Mourners face travel chaos as London trains grind to a halt

·3-min read
(Margaret Davis/PA) (PA Wire)
(Margaret Davis/PA) (PA Wire)

Mourners who travelled to London for the Queen’s funeral face more travel chaos as trains from a major station continues to be disrupted.

No trains have been able to enter or leave Paddington station, west London, since 6.30am on Monday because of damage to overhead electric wires near Hayes and Harlington station.

Services run by GWR, Heathrow Express and the Elizabeth line have been disrupted all day.

Mourners travelling into the capital in the morning resorted to watching funeral proceedings on their mobiles as they were stuck on trains and platforms.

An Elizabeth line train at a standstill outside Royal Oak station (Alan Hamilton/PA) (PA Wire)
An Elizabeth line train at a standstill outside Royal Oak station (Alan Hamilton/PA) (PA Wire)

Many affected passengers planned to be in London for the start of the day’s events but were delayed for several hours.

The sound of the choir at Westminster Abbey echoed through the carriages of delayed trains as mourners watched the service on their smartphones.

Bev Palfreman said she was “absolutely gutted” to miss the start of the funeral.

The 61-year-old from Oakhampton, Devon, said: “The Queen has just been there throughout the whole of my life. This was the only thing I wanted to do.”

Gaby Thomas, 29, who travelled from Castle Cary, Somerset, with her father, said: “My dad is a former naval officer and he wanted to see the procession and the military involved.

It’s a typical British thing to happen

Gaby Thomas

“It’s just about being there. We were meant to arrive in Paddington at about 8.30am. We are still hoping to catch the end of the procession.

“It’s a typical British thing to happen.”

Passengers on a GWR train were told by a member of staff using the public address system: “My sincerest apologies for the delays on such an important day for the country.”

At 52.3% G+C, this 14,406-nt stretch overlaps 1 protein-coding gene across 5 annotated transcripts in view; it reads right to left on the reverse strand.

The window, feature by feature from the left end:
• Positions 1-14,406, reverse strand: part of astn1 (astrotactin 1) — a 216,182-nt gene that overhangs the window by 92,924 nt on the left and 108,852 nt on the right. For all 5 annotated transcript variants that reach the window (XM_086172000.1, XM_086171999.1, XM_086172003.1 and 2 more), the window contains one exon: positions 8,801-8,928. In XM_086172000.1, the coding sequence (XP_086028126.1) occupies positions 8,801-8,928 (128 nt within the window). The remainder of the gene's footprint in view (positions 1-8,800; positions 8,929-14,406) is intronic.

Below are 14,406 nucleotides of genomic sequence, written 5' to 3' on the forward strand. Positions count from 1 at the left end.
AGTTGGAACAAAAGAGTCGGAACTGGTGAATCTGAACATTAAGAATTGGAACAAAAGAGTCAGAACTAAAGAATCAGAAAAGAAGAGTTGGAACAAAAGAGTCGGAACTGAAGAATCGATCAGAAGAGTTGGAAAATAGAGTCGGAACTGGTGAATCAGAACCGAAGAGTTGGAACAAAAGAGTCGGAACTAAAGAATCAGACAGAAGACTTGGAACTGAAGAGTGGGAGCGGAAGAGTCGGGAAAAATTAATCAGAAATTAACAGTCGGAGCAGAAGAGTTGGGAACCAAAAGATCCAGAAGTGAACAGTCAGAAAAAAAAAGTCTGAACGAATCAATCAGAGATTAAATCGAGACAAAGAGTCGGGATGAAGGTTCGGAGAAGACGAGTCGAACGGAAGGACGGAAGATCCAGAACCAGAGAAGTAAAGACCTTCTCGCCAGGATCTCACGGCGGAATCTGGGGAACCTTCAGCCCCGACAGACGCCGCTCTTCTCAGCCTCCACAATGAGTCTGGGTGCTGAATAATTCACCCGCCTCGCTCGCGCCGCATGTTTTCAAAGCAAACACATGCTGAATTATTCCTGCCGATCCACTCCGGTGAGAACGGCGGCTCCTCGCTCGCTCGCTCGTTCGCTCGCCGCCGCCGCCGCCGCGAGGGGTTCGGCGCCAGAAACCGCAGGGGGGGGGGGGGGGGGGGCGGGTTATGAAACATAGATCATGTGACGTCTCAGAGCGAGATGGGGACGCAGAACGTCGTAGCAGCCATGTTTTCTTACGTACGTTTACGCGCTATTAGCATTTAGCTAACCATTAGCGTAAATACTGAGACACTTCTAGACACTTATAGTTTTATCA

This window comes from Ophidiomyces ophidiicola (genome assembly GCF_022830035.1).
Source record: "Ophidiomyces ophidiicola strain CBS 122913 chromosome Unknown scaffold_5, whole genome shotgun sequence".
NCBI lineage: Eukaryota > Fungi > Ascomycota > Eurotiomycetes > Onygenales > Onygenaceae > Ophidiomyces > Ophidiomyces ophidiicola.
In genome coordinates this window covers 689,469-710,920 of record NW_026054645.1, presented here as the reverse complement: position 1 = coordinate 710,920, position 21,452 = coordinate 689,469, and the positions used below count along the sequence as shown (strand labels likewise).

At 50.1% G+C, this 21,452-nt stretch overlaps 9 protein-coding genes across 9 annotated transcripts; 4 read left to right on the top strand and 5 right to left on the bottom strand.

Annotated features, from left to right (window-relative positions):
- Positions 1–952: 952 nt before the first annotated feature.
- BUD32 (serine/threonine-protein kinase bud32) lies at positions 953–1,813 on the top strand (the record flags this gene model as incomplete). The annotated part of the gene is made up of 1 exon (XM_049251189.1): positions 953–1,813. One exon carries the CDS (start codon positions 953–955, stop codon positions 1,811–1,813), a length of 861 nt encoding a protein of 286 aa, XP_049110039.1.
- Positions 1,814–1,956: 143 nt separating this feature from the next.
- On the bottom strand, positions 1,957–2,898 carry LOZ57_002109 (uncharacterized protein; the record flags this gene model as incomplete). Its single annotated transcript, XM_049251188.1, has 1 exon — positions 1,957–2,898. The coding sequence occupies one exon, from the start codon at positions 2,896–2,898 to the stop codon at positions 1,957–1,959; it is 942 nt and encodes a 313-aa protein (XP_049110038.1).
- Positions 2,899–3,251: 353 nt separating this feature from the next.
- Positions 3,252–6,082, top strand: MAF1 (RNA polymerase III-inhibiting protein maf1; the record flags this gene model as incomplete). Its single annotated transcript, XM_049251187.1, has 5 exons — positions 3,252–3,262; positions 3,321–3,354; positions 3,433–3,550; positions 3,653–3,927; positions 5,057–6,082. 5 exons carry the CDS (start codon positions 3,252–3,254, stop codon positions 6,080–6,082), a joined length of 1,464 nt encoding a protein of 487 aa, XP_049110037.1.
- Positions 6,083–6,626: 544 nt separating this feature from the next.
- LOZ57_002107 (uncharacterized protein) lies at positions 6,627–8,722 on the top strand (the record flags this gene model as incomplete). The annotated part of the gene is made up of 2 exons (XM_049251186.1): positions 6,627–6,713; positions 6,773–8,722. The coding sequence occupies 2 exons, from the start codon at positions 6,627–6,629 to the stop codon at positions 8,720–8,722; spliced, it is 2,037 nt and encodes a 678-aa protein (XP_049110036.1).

A train that left Paddington at 6.25am was stuck outside the station for more than two and a half hours with passengers on board.

People who planned to travel to and from Paddington have been advised to travel via Waterloo and Reading instead.

One passenger said it took them five and a half hours to reach Paddington from Castle Cary, instead of the scheduled one hour and 40 minutes.

Mourners travelling to funeral events in Windsor from Paddington were also affected.

A Network Rail spokesman said: “We are very sorry for the disruption which we expect to continue throughout the day.

“We are working hard to get services running as soon as possible and passengers are strongly advised to check before they travel.

“We will continue to update passengers as the situation develops.”

Network Rail said there were no problems affecting London’s other major stations.

Passenger numbers were around 50% down compared with the same day last week due to the lack of commuters.

Monday saw one of the UK’s biggest transport operations as mourners descended on London and Windsor.

Around 250 extra train services were planned.

They included a 3am departure from Penzance, Cornwall, for Paddington, which left with no passengers, according to news website CornwallLive.

The service only ran as far as Reading due to the damaged wires.

Passengers in London were urged to delay journeys home due to fears of overcrowding if too many people tried to travel immediately after the funeral procession leaves Westminster.

National Highways lifted roadworks and suspended planned motorway closures across England.

But many local roads were closed in central London, leading to bus diversions and no coach services to or from Victoria.